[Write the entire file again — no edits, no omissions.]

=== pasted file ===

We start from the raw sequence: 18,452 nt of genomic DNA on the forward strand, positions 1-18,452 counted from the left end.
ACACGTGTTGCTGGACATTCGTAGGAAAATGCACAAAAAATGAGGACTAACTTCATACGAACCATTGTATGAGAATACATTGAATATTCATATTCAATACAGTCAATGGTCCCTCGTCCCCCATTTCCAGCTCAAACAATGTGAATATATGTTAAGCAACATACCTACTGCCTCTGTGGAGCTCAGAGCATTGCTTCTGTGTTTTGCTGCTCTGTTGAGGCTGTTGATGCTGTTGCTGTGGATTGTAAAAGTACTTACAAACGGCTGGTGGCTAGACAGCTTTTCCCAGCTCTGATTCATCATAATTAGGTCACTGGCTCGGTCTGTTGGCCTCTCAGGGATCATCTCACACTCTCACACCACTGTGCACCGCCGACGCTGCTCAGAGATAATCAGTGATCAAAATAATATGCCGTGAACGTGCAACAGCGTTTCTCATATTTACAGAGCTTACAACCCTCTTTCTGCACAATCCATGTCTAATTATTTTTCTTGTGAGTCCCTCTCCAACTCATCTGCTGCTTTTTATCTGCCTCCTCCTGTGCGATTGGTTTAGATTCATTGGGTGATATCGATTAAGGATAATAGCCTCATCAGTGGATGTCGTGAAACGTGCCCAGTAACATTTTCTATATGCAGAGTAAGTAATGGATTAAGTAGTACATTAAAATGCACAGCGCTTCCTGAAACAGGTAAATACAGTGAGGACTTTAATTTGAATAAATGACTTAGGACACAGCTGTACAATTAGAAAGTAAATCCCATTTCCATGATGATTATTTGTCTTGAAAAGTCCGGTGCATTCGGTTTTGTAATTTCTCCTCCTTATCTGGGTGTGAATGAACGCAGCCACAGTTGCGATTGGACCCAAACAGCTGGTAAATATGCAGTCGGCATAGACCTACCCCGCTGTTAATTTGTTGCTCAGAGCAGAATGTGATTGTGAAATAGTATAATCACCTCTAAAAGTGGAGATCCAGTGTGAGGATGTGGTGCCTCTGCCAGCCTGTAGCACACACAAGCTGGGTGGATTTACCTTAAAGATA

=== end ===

We start from the raw sequence: 18,452 nt of genomic DNA on the forward strand, positions 1-18,452 counted from the left end.
ACACGTGTTGCTGGACATTCGTAGGAAAATGCACAAAAAATGAGGACTAACTTCATACGAACCATTGTATGAGAATACATTGAATATTCATATTCAATACAGTCAATGGTCCCTCGTCCCCCATTTCCAGCTCAAACAATGTGAATATATGTTAAGCAACATACCTACTGCCTCTGTGGAGCTCAGAGCATTGCTTCTGTGTTTTGCTGCTCTGTTGAGGCTGTTGATGCTGTTGCTGTGGATTGTAAAAGTACTTACAAACGGCTGGTGGCTAGACAGCTTTTCCCAGCTCTGATTCATCATAATTAGGTCACTGGCTCGGTCTGTTGGCCTCTCAGGGATCATCTCACACTCTCACACCACTGTGCACCGCCGACGCTGCTCAGAGATAATCAGTGATCAAAATAATATGCCGTGAACGTGCAACAGCGTTTCTCATATTTACAGAGCTTACAACCCTCTTTCTGCACAATCCATGTCTAATTATTTTTCTTGTGAGTCCCTCTCCAACTCATCTGCTGCTTTTTATCTGCCTCCTCCTGTGCGATTGGTTTAGATTCATTGGGTGATATCGATTAAGGATAATAGCCTCATCAGTGGATGTCGTGAAACGTGCCCAGTAACATTTTCTATATGCAGAGTAAGTAATGGATTAAGTAGTACATTAAAATGCACAGCGCTTCCTGAAACAGGTAAATACAGTGAGGACTTTAATTTGAATAAATGACTTAGGACACAGCTGTACAATTAGAAAGTAAATCCCATTTCCATGATGATTATTTGTCTTGAAAAGTCCGGTGCATTCGGTTTTGTAATTTCTCCTCCTTATCTGGGTGTGAATGAACGCAGCCACAGTTGCGATTGGACCCAAACAGCTGGTAAATATGCAGTCGGCATAGACCTACCCCGCTGTTAATTTGTTGCTCAGAGCAGAATGTGATTGTGAAATAGTATAATCACCTCTAAAAGTGGAGATCCAGTGTGAGGATGTGGTGCCTCTGCCAGCCTGTAGCACACACAAGCTGGGTGGATTTACCTTAAAGATA